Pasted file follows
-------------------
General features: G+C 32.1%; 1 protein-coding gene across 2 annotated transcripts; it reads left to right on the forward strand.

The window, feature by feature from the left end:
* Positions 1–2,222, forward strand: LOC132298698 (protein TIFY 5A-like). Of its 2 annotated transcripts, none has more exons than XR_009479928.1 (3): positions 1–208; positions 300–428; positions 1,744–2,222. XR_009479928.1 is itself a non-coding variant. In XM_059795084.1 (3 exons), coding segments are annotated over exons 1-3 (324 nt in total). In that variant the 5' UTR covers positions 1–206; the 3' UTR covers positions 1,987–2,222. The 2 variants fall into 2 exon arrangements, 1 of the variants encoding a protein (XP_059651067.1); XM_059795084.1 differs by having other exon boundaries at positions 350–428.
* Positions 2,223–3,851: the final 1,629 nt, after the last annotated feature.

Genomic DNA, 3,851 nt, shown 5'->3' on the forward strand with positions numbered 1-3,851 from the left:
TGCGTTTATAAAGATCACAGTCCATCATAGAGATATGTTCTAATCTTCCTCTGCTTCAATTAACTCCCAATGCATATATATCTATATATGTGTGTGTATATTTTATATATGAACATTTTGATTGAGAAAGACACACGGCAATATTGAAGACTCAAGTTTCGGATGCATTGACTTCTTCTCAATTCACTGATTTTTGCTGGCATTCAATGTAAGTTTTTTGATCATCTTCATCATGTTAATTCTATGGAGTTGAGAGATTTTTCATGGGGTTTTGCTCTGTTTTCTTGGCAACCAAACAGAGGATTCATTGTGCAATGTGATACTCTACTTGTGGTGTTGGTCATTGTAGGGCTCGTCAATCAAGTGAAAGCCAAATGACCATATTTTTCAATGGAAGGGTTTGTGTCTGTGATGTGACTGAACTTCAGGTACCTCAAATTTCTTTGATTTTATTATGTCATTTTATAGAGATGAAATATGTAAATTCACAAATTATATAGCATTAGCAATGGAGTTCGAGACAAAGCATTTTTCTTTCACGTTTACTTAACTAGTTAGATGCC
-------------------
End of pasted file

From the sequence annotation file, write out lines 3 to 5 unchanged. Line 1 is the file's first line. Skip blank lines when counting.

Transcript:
* Positions 1–2,222, forward strand: LOC132298698 (protein TIFY 5A-like). Of its 2 annotated transcripts, none has more exons than XR_009479928.1 (3): positions 1–208; positions 300–428; positions 1,744–2,222. XR_009479928.1 is itself a non-coding variant. In XM_059795084.1 (3 exons), coding segments are annotated over exons 1-3 (324 nt in total). In that variant the 5' UTR covers positions 1–206; the 3' UTR covers positions 1,987–2,222. The 2 variants fall into 2 exon arrangements, 1 of the variants encoding a protein (XP_059651067.1); XM_059795084.1 differs by having other exon boundaries at positions 350–428.
* Positions 2,223–3,851: the final 1,629 nt, after the last annotated feature.

Genomic DNA, 3,851 nt, shown 5'->3' on the forward strand with positions numbered 1-3,851 from the left: